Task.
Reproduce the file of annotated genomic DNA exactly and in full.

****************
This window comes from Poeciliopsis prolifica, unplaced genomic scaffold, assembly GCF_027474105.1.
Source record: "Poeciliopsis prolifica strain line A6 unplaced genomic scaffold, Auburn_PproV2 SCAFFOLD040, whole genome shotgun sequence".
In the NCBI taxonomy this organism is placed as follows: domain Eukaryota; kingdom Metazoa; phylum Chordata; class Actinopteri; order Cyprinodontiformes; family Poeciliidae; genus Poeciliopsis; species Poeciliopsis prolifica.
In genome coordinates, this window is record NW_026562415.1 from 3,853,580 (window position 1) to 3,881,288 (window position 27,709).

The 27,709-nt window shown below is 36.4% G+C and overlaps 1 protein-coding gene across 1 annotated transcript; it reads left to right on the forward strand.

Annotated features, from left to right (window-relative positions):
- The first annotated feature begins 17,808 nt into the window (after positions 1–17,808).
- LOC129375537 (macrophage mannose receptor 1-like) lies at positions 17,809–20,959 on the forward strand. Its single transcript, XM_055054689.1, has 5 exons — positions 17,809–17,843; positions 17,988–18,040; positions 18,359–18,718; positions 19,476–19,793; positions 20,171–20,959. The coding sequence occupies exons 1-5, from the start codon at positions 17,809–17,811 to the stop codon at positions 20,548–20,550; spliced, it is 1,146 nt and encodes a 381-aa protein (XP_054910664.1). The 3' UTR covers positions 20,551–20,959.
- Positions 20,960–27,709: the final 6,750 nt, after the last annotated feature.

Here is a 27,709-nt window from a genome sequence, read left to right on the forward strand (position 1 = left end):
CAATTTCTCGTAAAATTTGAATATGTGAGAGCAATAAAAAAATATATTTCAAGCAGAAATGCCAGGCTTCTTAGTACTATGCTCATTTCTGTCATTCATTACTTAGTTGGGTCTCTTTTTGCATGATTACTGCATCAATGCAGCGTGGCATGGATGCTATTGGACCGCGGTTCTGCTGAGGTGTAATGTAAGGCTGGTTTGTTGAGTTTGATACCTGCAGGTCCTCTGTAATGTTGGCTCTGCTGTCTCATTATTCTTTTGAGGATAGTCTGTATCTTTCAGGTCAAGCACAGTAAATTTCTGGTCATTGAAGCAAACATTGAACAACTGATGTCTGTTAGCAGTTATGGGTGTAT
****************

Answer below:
This window comes from Poeciliopsis prolifica, unplaced genomic scaffold, assembly GCF_027474105.1.
Source record: "Poeciliopsis prolifica strain line A6 unplaced genomic scaffold, Auburn_PproV2 SCAFFOLD040, whole genome shotgun sequence".
In the NCBI taxonomy this organism is placed as follows: domain Eukaryota; kingdom Metazoa; phylum Chordata; class Actinopteri; order Cyprinodontiformes; family Poeciliidae; genus Poeciliopsis; species Poeciliopsis prolifica.
In genome coordinates, this window is record NW_026562415.1 from 3,853,580 (window position 1) to 3,881,288 (window position 27,709).

The 27,709-nt window shown below is 36.4% G+C and overlaps 1 protein-coding gene across 1 annotated transcript; it reads left to right on the forward strand.

Annotated features, from left to right (window-relative positions):
- The first annotated feature begins 17,808 nt into the window (after positions 1–17,808).
- LOC129375537 (macrophage mannose receptor 1-like) lies at positions 17,809–20,959 on the forward strand. Its single transcript, XM_055054689.1, has 5 exons — positions 17,809–17,843; positions 17,988–18,040; positions 18,359–18,718; positions 19,476–19,793; positions 20,171–20,959. The coding sequence occupies exons 1-5, from the start codon at positions 17,809–17,811 to the stop codon at positions 20,548–20,550; spliced, it is 1,146 nt and encodes a 381-aa protein (XP_054910664.1). The 3' UTR covers positions 20,551–20,959.
- Positions 20,960–27,709: the final 6,750 nt, after the last annotated feature.

Here is a 27,709-nt window from a genome sequence, read left to right on the forward strand (position 1 = left end):
CAATTTCTCGTAAAATTTGAATATGTGAGAGCAATAAAAAAATATATTTCAAGCAGAAATGCCAGGCTTCTTAGTACTATGCTCATTTCTGTCATTCATTACTTAGTTGGGTCTCTTTTTGCATGATTACTGCATCAATGCAGCGTGGCATGGATGCTATTGGACCGCGGTTCTGCTGAGGTGTAATGTAAGGCTGGTTTGTTGAGTTTGATACCTGCAGGTCCTCTGTAATGTTGGCTCTGCTGTCTCATTATTCTTTTGAGGATAGTCTGTATCTTTCAGGTCAAGCACAGTAAATTTCTGGTCATTGAAGCAAACATTGAACAACTGATGTCTGTTAGCAGTTATGGGTGTAT